Bravo to French voters for rejecting Marine Le Pen, who was beholden to Putin
It's a good thing Emmanuel Macron won the French election. The imprisoned Russian opposition leader Alexei Navalny tweeted from jail the ugly details of Marine Le Pen's dependence on Vladimir Putin.
Four days before French voters reelected Emmanuel Macron as president of France over his far-right challenger, Marine Le Pen, Macron got a strong endorsement from a famous political prisoner in Russia.
This endorsement, by Russia’s leading political opposition figure, Alexei Navalny — sent from a prison cell via Twitter — underlines why Le Pen’s loss was so critical for the future of Europe, for NATO, and for France.
Navalny warned that Le Pen’s far-right National Rally party was totally compromised by loans it had taken out from an obscure Russian bank in 2014.
“This is corruption — and it is a sale of political influence to Putin,” tweeted Navalny, who has been imprisoned since January 2021 after Russian President Vladimir Putin’s henchmen failed to kill him with poison.
Had Le Pen won, she would have undercut the unity Western democracies have shown in opposing Putin’s ugly Ukraine war and his horrendous war crimes.
Le Pen is a Putin apologist who obtained those Russian loans — for 11 million euros (then worth $12.2 million) — to finance her run in the 2017 presidential election. Not long after receiving the funds, Le Pen endorsed Putin’s seizure and annexation of the Ukrainian territory of Crimea.
In this election, Putin’s woman in Paris had pledged to weaken the European Union, pull France out of NATO’s integrated command structure, stop sending arms to Ukraine, and seek rapprochement with Russia.
Navalny’s warning is important as many commentators downplay the significance of the Macron win.
Some French political analysts argue Macron’s victory doesn’t prove that his centrist platform has triumphed over domestic extremists. They note that Macron’s 17% margin of victory over Le Pen in the second and final round of the presidential election was smaller than the spread in 2017.
And it is true that, from a domestic standpoint, Macron is still confronting many of the same problems as the United States and other Western democracies. In polling, many voters were angry about the cost of living, the rise in energy prices, and the perception that they are being ignored. In that climate — as in the U.S. — conspiracy theories run wild, and fears about immigration are fanned by the right.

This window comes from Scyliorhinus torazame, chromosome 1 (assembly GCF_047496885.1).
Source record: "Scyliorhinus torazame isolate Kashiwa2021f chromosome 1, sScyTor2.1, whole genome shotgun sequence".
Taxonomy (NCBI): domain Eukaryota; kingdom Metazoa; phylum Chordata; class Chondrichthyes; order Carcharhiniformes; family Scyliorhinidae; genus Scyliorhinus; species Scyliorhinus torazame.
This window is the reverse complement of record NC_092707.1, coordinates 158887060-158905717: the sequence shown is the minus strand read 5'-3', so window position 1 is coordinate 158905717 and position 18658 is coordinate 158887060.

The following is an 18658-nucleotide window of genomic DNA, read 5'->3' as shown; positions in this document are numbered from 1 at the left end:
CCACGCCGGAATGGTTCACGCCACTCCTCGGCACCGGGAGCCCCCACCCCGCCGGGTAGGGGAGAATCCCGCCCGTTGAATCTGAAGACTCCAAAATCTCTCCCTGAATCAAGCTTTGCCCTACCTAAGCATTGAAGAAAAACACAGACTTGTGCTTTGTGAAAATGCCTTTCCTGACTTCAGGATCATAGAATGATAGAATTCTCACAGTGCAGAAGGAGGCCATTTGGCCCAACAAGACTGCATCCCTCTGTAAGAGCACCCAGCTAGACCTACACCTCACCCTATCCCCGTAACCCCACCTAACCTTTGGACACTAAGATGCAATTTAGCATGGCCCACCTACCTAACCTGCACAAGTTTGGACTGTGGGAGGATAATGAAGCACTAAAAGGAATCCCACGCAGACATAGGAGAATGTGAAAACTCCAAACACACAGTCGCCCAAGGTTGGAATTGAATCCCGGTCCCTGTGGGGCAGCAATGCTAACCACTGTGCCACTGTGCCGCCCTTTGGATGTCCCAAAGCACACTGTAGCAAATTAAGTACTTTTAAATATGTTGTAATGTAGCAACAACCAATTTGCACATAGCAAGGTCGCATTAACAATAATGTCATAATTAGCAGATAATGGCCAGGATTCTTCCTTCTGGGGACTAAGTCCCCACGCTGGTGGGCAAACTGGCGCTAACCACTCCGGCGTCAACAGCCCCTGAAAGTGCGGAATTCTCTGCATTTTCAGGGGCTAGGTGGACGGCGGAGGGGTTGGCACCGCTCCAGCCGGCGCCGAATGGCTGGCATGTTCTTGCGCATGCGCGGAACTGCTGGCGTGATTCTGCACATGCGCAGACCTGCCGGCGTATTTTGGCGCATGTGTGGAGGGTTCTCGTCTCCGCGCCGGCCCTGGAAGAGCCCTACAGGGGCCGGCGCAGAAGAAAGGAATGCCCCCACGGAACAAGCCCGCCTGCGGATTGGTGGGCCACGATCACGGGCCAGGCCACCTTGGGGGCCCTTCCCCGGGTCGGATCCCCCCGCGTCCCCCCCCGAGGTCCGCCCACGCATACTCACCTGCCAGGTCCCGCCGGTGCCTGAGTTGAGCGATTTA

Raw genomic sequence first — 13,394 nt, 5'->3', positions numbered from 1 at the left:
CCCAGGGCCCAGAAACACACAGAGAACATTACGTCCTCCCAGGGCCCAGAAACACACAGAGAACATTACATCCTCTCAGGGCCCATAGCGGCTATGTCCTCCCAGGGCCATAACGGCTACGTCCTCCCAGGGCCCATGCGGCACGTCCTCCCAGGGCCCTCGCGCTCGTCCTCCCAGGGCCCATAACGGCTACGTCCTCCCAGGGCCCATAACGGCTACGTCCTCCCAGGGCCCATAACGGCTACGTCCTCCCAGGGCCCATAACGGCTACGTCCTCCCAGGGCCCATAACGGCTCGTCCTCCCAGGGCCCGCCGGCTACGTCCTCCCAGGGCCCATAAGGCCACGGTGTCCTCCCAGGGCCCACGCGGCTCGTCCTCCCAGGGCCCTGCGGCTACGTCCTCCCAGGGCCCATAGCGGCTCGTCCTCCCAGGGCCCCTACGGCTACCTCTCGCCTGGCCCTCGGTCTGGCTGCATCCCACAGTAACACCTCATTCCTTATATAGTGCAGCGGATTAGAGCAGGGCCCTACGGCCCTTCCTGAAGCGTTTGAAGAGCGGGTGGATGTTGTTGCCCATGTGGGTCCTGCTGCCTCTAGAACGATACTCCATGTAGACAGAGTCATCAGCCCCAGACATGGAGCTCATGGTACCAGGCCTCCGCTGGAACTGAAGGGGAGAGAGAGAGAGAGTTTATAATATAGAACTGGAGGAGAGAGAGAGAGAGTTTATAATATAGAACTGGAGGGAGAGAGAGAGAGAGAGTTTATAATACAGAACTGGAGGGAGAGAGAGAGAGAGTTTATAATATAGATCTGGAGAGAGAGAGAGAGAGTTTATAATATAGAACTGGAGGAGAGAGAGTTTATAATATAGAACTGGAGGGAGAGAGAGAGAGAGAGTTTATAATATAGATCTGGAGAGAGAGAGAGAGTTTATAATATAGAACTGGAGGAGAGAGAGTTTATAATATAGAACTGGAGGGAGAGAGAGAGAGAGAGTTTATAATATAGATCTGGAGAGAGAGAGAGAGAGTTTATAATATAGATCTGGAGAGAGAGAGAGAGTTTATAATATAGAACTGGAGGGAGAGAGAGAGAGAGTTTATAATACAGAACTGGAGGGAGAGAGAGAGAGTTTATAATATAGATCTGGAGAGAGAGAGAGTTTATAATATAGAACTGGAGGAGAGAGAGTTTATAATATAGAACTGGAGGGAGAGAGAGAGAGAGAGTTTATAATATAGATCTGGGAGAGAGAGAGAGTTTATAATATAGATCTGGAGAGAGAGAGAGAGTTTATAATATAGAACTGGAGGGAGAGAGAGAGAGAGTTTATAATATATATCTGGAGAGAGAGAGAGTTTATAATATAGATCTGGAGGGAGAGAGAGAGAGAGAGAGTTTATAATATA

Macron’s centrist party, which revolves around his leadership, faces a huge challenge in upcoming parliamentary elections. The two formerly dominant French parties of the center-left and center-right are on the verge of collapse. Extreme parties on the left and right (including Le Pen’s) are on the rise.
But none of that obscures the main geopolitical point: France has just been rescued by voters from electing a leader who would have been in thrall to a Russian dictator who hates the West. Le Pen seemed oblivious to the cost of embracing Putin’s anti-democratic stance.
In his tweets, Navalny warned French voters who considered themselves “conservatives” that electing a Putin-hugger was anything but conservative. (One can only wish this warning would be taken to heart by so-called American conservatives who may want to embrace a Putin-hugger as the GOP nominee in 2024.)
“Every time European right-wingers express their sympathy for Putin for his ‘conservatism,’ I am utterly baffled,” Navalny tweeted, referring to Putin’s anti-feminist, pro-nationalist, and anti-gay stances, and his (fake) embrace of Christian religious values. “Putin and his top brass are totally immoral and despise family values: second and third families and mistresses with yachts are the norm for them.
“They despise the middle class and treat the working man with contempt; in Russia, those who work are paupers,” he continued.
But the story gets even worse. The Wall Street Journal recently reported that Le Pen has begun paying a settlement of 12 million euros ($12.94 million) to a Russian military contracting firm that is under U.S. sanctions — and has taken over the loan.
The message of this election, as Navalny spelled out so well: Avoid voting for presidential candidates who have done “business” with laundered Russian money. Those who pay the piper call the tune.
Yet there is another moral to this sordid election tale.
On the very day of the French election, CNN showed a terrific documentary called simply Navalny, that graphically presents the tale of how Putin’s intelligence agency poisoned Navalny in 2021 in Siberia with the banned nerve agent Novichok. Navalny was miraculously evacuated to Berlin where German doctors saved his life.
Putin despised Navalny because the opposition leader devised a means of organizing alienated young people via social media all across Russia’s huge territory; youths who saw no future for themselves in today’s Russia demonstrated in remote towns and cities for change. Navalny’s anti-corruption movement — and the stunning investigative videos it aired on YouTube, tracking Russia’s massive corruption right up to Putin’s fabulous hidden palace — maddened the Russian leader.
After months of recovery in Germany, Navalny chose to return to Russia, knowing the risk. He was grabbed by police at the airport and jailed on fake charges. He will probably remain in prison as long as Putin is in power.
Navalny’s bravery highlights the unbridled corruption and ugly nationalism of political leaders who choose to ally themselves with and profit from the man in the Kremlin. Thankfully, French voters prevented one of those leaders from taking power — this time. Americans: Take note.